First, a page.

The esophageal motility was assessed in several studies. The limitations of the studies include the small sample size. The data remain debatable. The variability in the outcomes of esophageal motility may be attributable to the timing of postoperative follow-up, the variability of surgical techniques, the different bougie sizes, and the different dissections from pylorus, thus creating a sleeve with variable distensibility and intraluminal pressure with, in part, the preservation of the antrum. The percentage of peristaltic normal contractions increased postoperatively and is not statistically significant at 3 months [11] but statistically significant later [5]. It seems that the motility of the body of the esophagus was normalized. Perhaps, this might be attributable to the reduced intrabdominal pressure due to weight loss. An increase in the esophageal acidification was reported in few studies [9, 11]. Del Genio et al. pointed out a decrease in the esophageal transit after LSG in impedance study. Furthermore, the authors explained the reflux episodes as a consequence of retrograde movements into the esophagus [9].

Gastric motility emerges as the role of the stomach as an endocrine organ. Gastric motility acts as a central mediator of hunger, satiation, and satiety. Gastric emptying plays a key role in regulating food intake. Gastric distention acts a satiety signal to inhibit food intake [35]. During food intake, it is the gastric distention and gastric accommodation that regulate satiation in a manner. After food intake, when the stomach empties gradually, it is the gastric emptying and the intestinal exposure of the nutrients that play a key role, while the role of gastric distention follows. It seems that gastric accommodation and gastric emptying are implicated in the regulation of gastric distention and intestinal exposure of nutrients, thus control satiation and satiety. The correlations between gastric accommodation, gastric emptying, and body weight suggest that gastric motility may also affect the long-term regulation of body weight [36].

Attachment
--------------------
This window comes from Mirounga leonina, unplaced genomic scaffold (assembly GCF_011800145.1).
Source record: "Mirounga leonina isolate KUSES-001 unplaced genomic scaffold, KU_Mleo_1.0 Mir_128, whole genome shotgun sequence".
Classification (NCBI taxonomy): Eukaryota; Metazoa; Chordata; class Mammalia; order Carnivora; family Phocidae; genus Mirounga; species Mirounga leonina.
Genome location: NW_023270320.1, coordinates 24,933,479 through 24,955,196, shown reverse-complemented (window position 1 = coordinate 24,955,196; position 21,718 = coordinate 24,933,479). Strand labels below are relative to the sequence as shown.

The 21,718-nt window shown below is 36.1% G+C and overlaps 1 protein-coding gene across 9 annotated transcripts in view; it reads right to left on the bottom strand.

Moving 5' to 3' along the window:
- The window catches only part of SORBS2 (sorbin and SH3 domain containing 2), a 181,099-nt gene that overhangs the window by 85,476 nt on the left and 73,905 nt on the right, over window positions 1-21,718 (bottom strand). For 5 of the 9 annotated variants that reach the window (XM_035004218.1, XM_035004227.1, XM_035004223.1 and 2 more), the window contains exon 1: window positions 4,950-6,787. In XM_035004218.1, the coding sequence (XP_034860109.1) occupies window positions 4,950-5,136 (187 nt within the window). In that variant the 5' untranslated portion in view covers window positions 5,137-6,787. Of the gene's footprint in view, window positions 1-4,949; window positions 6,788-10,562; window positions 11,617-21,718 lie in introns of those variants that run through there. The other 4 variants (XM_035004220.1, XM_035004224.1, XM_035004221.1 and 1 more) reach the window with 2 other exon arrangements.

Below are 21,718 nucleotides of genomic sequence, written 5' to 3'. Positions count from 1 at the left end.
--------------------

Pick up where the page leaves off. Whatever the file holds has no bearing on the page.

A number of studies assessed gastric motility. Baumann et al. showed that the sleeve was completely motionless without any coordinate peristalsis, while the antrum had faster peristaltic folds, concluding that gastric emptying is directly linked to the function of the antrum when the antrum is preserved in LSG [23]. It seems that the resection of the normal gastric pacemaker during LSG had as a result the acute gastric slow-wave quiescence or the generation of distal ectopic pacemakers accompanied by a markedly increased propagation velocity. It seems that the sleeve affects the electrophysiology of the stomach. Further studies are needed to support this.

There was a consensus except for one study that gastric emptying was accelerated. The rapid gastric emptying was also strengthened by the observation of our team that a significant proportion of patients experienced dumping syndrome upon provocation at six weeks and 6 and 12 months after LSG. These symptoms included both early and late symptoms suggesting that LSG may lead to changes in eating patterns after LSG, especially in sweeters [37, 38]. Only one study showed no effect on gastric emptying. In this study, the follow-up was done in 3 months, and the created sleeve was performed using a bougie 48F at a distance of 6 cm from the pylorus [31]. Therefore, the sleeve might be large enough without increasing its intraluminal pressure.